The right to be forgotten in data subject access, anonymous data, data processing agreements and other processes are very different in the U.S. compared with the European Union. As the General Data Protection Regulation (GDPR) enforcement deadline nears, Gary Kibel, partner at Davis & Gilbert LLP, suggests email marketers pay close attention to the laws.
Most marketing strategies these days are based on privacy and the collection of consumer data. Data and privacy drive businesses. The European Union’s GDPR and the E-Privacy Directive are now the main focus in Europe.
In the U.S., privacy, in general, is regulated by the Federal Trade Commission. Privacy law is governed by one concept in the U.S. -- unfair or deceptive acts, which have been declared unlawful, said Kibel, addressing email marketers at the MediaPost Email Insider Summit in Captiva, Florida on Tuesday. The laws governing children as well as healthcare and other sectors in the U.S. and the EU are different.
Kibel spent about 30 minutes comparing and contrasting U.S. and European laws, key provisions in GDPR, and pending U.S. legislation that will change the way email advertisers design campaigns, and discussed personal information such as a person’s name, email address, and tracking cookies in browsers.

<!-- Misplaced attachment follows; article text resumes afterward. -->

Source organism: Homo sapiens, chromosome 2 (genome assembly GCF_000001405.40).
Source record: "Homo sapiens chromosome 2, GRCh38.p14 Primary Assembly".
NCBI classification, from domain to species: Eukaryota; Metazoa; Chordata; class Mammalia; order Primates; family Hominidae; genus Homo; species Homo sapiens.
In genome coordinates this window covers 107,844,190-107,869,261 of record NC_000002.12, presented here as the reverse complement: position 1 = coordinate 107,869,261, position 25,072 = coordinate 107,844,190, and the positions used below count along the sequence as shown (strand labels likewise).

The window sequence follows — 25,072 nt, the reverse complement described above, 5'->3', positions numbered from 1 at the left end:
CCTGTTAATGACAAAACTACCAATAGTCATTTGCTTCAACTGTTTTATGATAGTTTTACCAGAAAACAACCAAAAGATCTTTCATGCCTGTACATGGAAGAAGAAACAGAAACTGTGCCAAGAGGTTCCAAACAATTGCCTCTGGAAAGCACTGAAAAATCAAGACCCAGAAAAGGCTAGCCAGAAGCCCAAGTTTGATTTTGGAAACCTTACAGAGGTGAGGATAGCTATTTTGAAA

In the U.S., some data is only considered personal information for those who are under 13 years of age. In the EU, it’s all considered personal data.
The GDPR has 99 articles that govern privacy. While the law is in effect now, enforcement begins May 25, 2018. And the penalties for not respecting personal privacy are huge. “There will be some serious teeth if you mess up if the regulators choose to come after you,’ he said.
The GDPR also applies to companies not established in the EU when companies process EU citizen data, such as email service providers and companies that target ads and sell goods.
Consent is now required -- for example, serving up a note in an email asking the consumer to check a box for the brand to use the data that will transfer to their platform once the person clicks through the email to the website.
Personal anonymous data also differs when comparing the EU to the U.S. In the EU, there can be no connection between the person and the data. In the U.S., marketers know they can match the data back to the person through a third-party matching cookie and re-identify the person, he said.
Kibel warned email marketers to be cautious in how they use the description of anonymized data -- specifically when working with data from consumers in the EU -- and provided tips for email marketers.
Much of what Kibel spoke about is also applicable to search marketers. The video of Kibel’s presentation can be found here.